Finally, the last step to ensuring trustworthiness is giving your child more and more opportunities to show off their trustworthy behavior. When you child gets more and more comfortable with the feeling of completing a successful task, you should continue to give them more space for them to prove themselves. Giving leeway in completing tasks and making excuses for them can seem like a convenient way to undo the work that has been done. Instead, be upfront with your child, and allow them to understand that by building trustworthiness, all of these decisions are up to them. Whether or not they choose to continue on this path is their own decision.
How to maintain trustworthy behavior through different ages
Throughout all ages, trustworthy habits can be taught in different ways. When reinforcing their honest, trustworthy behavior, parents often find that they are becoming more connected and understanding to their children. By teaching children though books, movies and examples, your child will be able to learn the importance of trustworthiness and how it can be used every day.
In preschool, many children can only understand the basics of trustworthiness. When teaching a child, you are only relaying the simple qualities needed to trust person, which are honesty, following the rules, keeping promises, and not taking what does not belong to them. At preschool age, many children lean best when being read to by their parents. Books that teach and emphasize on higher levels of morality are perfect for teaching. When reading to them, parents should ask a child to explain in their own way what it means to be trustworthy. Preschoolers are then able to relate to the characters in the stories they enjoy so much.
Starting from kindergarten and through 3rd grade, children are able to understand more about the consequences of not being trustworthy. By reinforcing trust, a child can build friendships way easier. A helpful way to show examples of trust is in movies with virtuous protagonists. By watching the movies with your kids, they can see how being trustworthy affects relationships right before their eyes.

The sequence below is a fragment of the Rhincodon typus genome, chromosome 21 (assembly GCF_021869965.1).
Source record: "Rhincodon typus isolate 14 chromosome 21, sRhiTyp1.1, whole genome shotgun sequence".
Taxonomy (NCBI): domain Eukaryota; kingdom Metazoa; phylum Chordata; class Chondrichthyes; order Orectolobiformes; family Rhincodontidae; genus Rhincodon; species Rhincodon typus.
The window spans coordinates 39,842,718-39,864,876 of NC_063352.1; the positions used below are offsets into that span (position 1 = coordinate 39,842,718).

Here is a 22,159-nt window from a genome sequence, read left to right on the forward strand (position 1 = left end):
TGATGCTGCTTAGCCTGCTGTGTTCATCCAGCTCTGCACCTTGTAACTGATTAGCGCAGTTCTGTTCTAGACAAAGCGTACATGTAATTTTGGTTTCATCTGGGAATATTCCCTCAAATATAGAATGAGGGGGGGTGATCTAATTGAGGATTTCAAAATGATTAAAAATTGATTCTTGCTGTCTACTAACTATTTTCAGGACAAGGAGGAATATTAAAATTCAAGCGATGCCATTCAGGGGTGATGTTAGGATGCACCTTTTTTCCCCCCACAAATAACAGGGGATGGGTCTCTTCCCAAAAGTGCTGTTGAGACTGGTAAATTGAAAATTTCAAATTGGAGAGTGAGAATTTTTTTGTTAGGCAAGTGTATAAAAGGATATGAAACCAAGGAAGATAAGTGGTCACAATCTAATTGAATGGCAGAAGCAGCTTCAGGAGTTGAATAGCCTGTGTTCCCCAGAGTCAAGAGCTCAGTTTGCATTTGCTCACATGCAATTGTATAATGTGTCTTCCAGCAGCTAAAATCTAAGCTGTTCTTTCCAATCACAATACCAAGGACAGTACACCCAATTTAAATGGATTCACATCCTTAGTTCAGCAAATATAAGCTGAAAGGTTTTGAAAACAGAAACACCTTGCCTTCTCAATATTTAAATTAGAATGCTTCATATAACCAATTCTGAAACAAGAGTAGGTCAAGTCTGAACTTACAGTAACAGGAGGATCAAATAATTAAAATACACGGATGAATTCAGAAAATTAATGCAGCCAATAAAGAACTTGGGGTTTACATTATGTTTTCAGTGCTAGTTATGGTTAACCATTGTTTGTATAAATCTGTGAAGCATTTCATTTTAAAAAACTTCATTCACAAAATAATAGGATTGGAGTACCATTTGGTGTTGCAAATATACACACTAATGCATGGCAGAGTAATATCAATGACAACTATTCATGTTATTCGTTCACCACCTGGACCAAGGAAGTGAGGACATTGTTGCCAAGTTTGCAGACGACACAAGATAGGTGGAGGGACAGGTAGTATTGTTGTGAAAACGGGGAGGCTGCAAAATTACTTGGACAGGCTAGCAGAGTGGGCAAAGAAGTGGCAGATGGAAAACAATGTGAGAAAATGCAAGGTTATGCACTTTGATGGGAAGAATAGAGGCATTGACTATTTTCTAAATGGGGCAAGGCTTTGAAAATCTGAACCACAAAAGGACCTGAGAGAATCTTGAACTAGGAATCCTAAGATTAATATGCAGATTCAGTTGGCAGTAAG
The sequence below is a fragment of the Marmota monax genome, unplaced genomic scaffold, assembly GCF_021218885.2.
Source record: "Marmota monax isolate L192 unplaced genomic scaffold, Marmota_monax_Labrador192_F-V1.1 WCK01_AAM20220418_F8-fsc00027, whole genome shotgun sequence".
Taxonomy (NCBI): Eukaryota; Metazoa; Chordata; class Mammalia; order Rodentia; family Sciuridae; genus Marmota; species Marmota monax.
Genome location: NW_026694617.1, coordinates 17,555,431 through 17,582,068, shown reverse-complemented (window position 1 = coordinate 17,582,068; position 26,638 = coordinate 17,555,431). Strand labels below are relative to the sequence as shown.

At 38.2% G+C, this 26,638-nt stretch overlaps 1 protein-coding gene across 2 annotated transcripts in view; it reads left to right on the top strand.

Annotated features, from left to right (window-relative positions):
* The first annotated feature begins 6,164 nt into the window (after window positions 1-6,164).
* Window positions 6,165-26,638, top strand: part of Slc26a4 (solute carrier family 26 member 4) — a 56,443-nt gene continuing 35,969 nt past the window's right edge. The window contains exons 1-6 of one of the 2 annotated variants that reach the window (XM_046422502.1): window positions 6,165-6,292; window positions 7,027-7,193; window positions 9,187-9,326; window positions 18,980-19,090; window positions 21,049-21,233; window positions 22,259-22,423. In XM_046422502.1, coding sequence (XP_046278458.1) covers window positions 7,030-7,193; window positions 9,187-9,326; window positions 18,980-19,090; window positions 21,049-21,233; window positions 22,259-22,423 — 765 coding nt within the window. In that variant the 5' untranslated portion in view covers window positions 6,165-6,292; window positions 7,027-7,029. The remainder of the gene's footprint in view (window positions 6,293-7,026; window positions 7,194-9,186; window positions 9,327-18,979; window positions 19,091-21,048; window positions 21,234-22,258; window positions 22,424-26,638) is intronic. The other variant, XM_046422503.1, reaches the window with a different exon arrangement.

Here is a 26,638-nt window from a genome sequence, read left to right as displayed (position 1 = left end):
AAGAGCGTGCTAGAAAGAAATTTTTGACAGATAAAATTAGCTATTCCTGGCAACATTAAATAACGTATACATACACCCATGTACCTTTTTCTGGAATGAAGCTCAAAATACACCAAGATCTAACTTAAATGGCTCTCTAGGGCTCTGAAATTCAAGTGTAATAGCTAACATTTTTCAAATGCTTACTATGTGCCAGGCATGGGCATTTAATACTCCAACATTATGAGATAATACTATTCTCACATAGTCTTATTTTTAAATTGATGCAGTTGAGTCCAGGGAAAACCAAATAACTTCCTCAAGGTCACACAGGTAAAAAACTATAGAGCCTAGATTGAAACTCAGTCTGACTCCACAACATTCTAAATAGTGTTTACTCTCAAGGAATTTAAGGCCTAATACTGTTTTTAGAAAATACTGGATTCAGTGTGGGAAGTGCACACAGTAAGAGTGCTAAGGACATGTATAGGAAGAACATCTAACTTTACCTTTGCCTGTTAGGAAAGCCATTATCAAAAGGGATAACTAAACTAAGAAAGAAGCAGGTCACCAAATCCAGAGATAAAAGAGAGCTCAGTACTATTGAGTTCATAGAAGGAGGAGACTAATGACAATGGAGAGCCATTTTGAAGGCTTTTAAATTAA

Between 4th grade to 6th grade, these children have already created and stuck with friends and peers. They understand that friendship is a relationship built on trust that should never be broken. By talking to your children and observing the trustworthy qualities of their close friends, they can see real-life examples of the behavior you want to instill in their characters. This gives them tangible ideas about trust, ones they can use to compare to things that will happen to them in the future.
When teaching trustworthy habits to a child of any age, it is important to understand that they all have different ideas about how trustworthiness should work and how they should act in return. With small children, it is easier to teach them the basics of right and wrong. However, with teenagers already set in their ways, it becomes a bit more of a struggle, especially with peer pressure. In any case, a child’s basic instinct is to be moral and trustworthy, unless something else teaches them otherwise.